The Role of a Good Night Sleep in Improving Overall Health
People look after themselves in a wide number of different ways. They do it by staying safe on the internet, maintaining a healthy diet or taking regular exercise. Getting a good night’s sleep is also important, and it’s vital to our overall health. If you’ve been staying up late and getting up early or are wanting to improve your general medical condition, read on because this article explains why sleep is so crucial.
Sleep Is A Preventative Measure
Did you know that sleep deprivation is classed as a public health epidemic? According to the Centers for Disease Control and Prevention (CDC), about one-third of American adults don’t get the recommended seven hours of sleep per night. This can lead to a number of health problems, including heart disease, cancer and high blood pressure.
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Sleep Protects Our Immune Systems
Our immune system is a collection of organs, tissues and cells that work together to protect our bodies from infection and disease. It’s responsible for fighting off bacteria, viruses and other foreign invaders. If we don’t get enough sleep, our immune system can become weakened, making us more susceptible to illness and infection.
Research shows that people who get less than seven hours of sleep a night are almost three times as likely to catch a cold as those who get eight or more hours. Not getting enough sleep can also make it harder for us to recover from an illness once we do come down with one. So if you’re looking for ways to boost your immune system, getting enough quality sleep should be at the top of your list.
Sleep Protects From Diabetes, Obesity And Inflammation
Diabetes is a chronic condition that occurs when the pancreas doesn’t produce enough insulin or when the body can’t effectively use the insulin it produces. When we don’t get enough sleep, our bodies can’t properly regulate insulin, which can lead to Type II Diabetes. In addition, people who are sleep-deprived are more likely to be obese, and obesity is a risk factor for developing Diabetes. People who have a poor night’s sleep often feel the need to eat, in order to gain extra energy. In turn, this can result in weight gain.
Inflammation is your body’s response to infection, injury or other harmful stimuli. When you don’t get enough sleep, the inflammatory markers in your blood increase. This elevates your risk for health problems such as heart disease, type II Diabetes and obesity.
Sleep Restores Our Bodies And Energy Levels
Did you know that during sleep, your body repairs and regenerates tissue? It goes into recovery mode and does all sorts of important things like regenerating cells and balancing our hormones. This means that if we don’t get enough sleep, our body can’t function at its best.
Sleep also plays an important role in our energy levels. When we’re well-rested, we have more power to put towards physical activity and exercise. This, in turn, can lead to better overall physical performance.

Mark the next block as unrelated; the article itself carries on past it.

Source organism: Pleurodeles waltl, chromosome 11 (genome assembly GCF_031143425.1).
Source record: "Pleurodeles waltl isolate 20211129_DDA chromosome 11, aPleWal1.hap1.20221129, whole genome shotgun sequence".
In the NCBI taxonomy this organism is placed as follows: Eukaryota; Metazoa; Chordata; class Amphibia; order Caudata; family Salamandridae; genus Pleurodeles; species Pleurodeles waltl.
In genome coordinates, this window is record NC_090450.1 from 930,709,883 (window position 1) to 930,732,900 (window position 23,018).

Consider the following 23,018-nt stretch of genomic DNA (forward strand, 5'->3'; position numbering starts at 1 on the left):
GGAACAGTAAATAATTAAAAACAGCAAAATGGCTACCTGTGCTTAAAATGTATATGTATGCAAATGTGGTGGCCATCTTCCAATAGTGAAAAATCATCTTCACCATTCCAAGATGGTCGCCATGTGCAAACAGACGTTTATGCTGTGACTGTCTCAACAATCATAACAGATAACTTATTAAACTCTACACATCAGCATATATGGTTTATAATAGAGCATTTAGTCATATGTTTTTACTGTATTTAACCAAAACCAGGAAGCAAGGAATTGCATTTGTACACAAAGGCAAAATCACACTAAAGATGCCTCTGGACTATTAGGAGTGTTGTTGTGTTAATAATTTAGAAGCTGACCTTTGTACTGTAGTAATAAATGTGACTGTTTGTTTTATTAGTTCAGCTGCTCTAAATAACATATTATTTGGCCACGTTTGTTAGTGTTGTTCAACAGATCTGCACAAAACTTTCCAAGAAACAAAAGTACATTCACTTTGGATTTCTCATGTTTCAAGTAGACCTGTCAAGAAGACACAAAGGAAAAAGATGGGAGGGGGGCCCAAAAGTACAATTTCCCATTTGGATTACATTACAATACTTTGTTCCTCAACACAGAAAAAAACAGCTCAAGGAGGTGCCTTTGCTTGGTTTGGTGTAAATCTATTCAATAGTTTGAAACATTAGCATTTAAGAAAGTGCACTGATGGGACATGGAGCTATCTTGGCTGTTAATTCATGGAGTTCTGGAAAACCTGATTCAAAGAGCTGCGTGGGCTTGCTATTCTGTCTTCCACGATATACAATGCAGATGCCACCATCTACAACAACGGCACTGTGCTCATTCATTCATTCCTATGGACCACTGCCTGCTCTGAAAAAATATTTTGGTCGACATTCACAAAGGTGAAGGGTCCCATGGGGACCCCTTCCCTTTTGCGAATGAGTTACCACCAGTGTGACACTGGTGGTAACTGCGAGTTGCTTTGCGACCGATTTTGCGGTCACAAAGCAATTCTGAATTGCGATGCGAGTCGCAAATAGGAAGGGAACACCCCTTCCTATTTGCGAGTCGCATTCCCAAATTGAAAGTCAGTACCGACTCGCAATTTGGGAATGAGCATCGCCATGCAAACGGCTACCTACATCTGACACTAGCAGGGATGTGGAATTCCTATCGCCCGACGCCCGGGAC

Sleep Improves Our Moods And Focus
We all know how good we feel after a restful night’s sleep. We’re in a better mood and we’re able to think more clearly. But did you know that there’s a scientific reason for this? It’s because during sleep, our bodies produce serotonin, which is a chemical that helps regulate our moods. So if you’re feeling down or stressed out, make sure to get some extra shut-eye.
When we’re tired, it’s harder to pay attention and focus on tasks. This is because sleep deprivation impairs our cognitive function. So if you need to be sharp for an important meeting or presentation, be sure you get a good night’s sleep beforehand.
Sleep Improves Our Learning Abilities And Productivity
Having sufficient sleep each night plays an important role in our ability to learn and retain information. One study published in a neuroscience journal found that sleep helps us “clean up” our memories, consolidating them and making them stronger. This means that getting a good night’s sleep can help improve our memory recall and learning capacities.
A lack of sleep can also lead to a decrease in productivity. One study found that people who slept for six hours or less per night were almost 30% less productive than those who got seven to eight hours’ sleep. The participants in the study also reported feeling more stressed, having more difficulty concentrating, and taking longer to complete tasks. Additionally, you’ll be more creative if you sleep well than if you experience short or broken nights.
Sleep Improves Our Mental And Emotional Health
Studies have shown that people who get enough sleep are less likely to suffer from depression and anxiety, and are more likely to have positive outlooks on life. When you’re stressed out, cortisol (a hormone released by the adrenal gland) rises. Cortisol signals your body to release glucose into the bloodstream for energy, which can be harmful if levels are high all the time. When you don’t get enough sleep, cortisol production increases as part of your body’s natural response to stress.
As we said earlier, sleep also helps to regulate our moods. So if you’re feeling down, a good night’s sleep may be just what you need to help you feel better.
As you can see, having enough sleep is integral for our physical and emotional well-being. By faithfully stewarding our lifestyles, we can be rested in our bodies and sharp in our minds. Should we encounter an unexpected challenge during the day, we’ll be better able to face it and resolve it. At the same time, we’ll be helping to protect our bodies from chronic disease.